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Should Women Shout Their Abortions?
In 2015, a movement began when a woman decided to post on Facebook that she’d had an abortion, and she didn’t regret it. This post went viral, and the hashtag #ShoutYourAbortion was born. Women from all over the world came forward to share, not only their personal experiences with abortion, but also the fact that they carried no regret after their decision.
The movement has since grown exponentially, complete with expressive art and a clothing line that allows women to “shout” their abortion with slogans such as “Abortion is Freedom,” “Everyone Knows I Had an Abortion,” and even “Thank God for Abortion.”
In November 2018, the movement’s first book was released, titled “Shout your Abortion.” It’s a coffee table style book, with the stories of 43 women from all walks of life who have had abortions. Each of these women state that they do not regret their decision.
The goal of the book, the clothing, the art, and the social media presence is to normalize abortion. To remove the shame and stigma associated with it.
And now, less than a month ago, a YouTube show called Kids Meet published a new video, called Kids Meet Someone Who Had an Abortion, featuring none other than the founder of Shout Your Abortion.
Over the last week, I’ve seen some bold claims come from spokespersons of the SYA campaign, everything from equating abortion to “a crappy dentist appointment” (i.e. getting a cavity filled and having a human life ended are essentially the same experience) to claiming that life doesn’t begin at conception. (Just for kicks, here’s a list of 15 different embryology and science textbooks that beg to differ.)
If these claims are being presented as truth but are actually false, then what other assumptions are being made that skew the reality of abortion and its effects on women and men?
And—perhaps most importantly—are we who identify as pro-life prepared to challenge these false assumptions with confidence, grace, and truth?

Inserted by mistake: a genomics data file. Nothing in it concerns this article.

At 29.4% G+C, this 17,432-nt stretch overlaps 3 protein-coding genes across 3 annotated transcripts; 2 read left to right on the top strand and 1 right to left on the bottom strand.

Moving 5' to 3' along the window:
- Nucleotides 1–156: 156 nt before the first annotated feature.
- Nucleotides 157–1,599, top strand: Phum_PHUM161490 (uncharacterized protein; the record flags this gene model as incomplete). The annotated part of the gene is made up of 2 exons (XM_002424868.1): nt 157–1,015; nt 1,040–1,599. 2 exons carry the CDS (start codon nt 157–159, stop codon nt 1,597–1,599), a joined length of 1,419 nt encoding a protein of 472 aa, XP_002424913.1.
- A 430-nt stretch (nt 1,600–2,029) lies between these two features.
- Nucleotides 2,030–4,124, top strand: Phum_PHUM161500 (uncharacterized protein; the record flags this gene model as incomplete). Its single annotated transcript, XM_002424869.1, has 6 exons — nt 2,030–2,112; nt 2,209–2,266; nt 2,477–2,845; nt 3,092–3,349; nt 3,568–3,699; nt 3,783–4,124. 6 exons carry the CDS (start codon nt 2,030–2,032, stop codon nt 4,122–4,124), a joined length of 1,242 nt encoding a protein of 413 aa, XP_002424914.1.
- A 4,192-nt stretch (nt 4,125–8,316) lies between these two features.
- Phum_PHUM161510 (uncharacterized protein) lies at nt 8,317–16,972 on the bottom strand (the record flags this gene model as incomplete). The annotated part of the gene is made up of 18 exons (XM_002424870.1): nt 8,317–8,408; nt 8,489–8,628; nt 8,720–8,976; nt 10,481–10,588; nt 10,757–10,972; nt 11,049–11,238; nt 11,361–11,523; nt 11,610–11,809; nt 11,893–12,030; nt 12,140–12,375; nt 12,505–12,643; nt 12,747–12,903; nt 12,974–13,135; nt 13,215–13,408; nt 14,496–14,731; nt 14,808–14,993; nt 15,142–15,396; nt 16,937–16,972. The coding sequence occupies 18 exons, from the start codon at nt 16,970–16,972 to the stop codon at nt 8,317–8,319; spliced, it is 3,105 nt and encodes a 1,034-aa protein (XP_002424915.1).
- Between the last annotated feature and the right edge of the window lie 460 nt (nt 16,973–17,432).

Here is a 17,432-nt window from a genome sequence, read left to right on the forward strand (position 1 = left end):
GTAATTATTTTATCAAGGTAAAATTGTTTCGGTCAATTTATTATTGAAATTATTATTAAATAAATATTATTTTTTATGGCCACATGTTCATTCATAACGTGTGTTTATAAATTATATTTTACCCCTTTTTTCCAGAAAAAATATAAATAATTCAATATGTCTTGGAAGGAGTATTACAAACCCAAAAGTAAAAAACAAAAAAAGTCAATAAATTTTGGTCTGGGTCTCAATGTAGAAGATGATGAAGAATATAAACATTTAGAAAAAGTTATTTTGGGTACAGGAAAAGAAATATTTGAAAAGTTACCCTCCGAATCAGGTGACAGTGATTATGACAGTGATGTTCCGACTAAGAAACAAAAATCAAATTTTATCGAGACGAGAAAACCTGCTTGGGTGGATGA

The Reality of Abortion
The unfortunate reality is that 1 in 4 women will have an abortion in her lifetime. If you haven’t experienced one yourself, you probably know someone who has. Abortion is everywhere.
Because of this, I want to make it clear that we at Greensboro Pregnancy Care Center extend nothing but compassion to women and men who have had an abortion. If you or someone you know has had this experience, we would love to walk with you through the healing that is available. We love you. We care for you. Contact us if you need help after an abortion.
But I also want to make it clear that we at GPCC disagree with the idea that abortions should be “shouted” or celebrated. We believe abortion hurts women in a holistic way. And we believe that abortion is far more than “a crappy dentist appointment” or an expression of personal freedom and autonomy.
The reality is this: Abortion takes the life of an innocent human being. And we believe the only appropriate response after choosing such an act is regret. In the experience of women we’ve served who have had abortions themselves, the regret eventually becomes unavoidable, whether it’s shouted from the rooftops or not.
Should women shout their abortions? I say yes. But not for the purpose of saying, “Yes, abortion is fine and I don’t regret it.” Instead, the “shouting” should be for the purpose of warning others to avoid such a choice. To say, “Don’t do the same thing I did. Don’t take an innocent life. This is wrong.”The reality is this: Abortion takes the life of an innocent human being. And we believe the only appropriate response after choosing such an act is regret.Click To Tweet
Full of Assumptions
So what do we make of the SYA campaign’s claims? This movement makes many assumptions—statements that present themselves as truth without providing any real evidence to support them. Sure, the women’s stories are true in that they happened. But does a supposed “lack of regret” make an action morally right? Of course not.
I believe that, beneath all the shouting, there are four primary assumptions the SYA movement makes about abortion. Over the next few weeks, I will address each of these assumptions:
- Abortion is freedom.
- Abortion is normal.
- Abortion is good, because I am a good person.
- Abortion is empowering.
I invite you to join me as I explore these deeper issues surrounding the abortion narrative. If you are pro-abortion, I hope you’ll consider the arguments presented in these blog posts. We would not speak out on such a divisive issue if we did not truly care for women. Our desire is that our genuine love for life at all stages is self-evident, even when we express arguments that are not culturally popular.
For those of us who are pro-life, my hope is that, when it’s all said and done, we’ll be better equipped to engage others on this difficult topic. That we will speak truth with boldness and love. And that we will value both unborn humans and the women who carry them—because both are of immeasurable worth.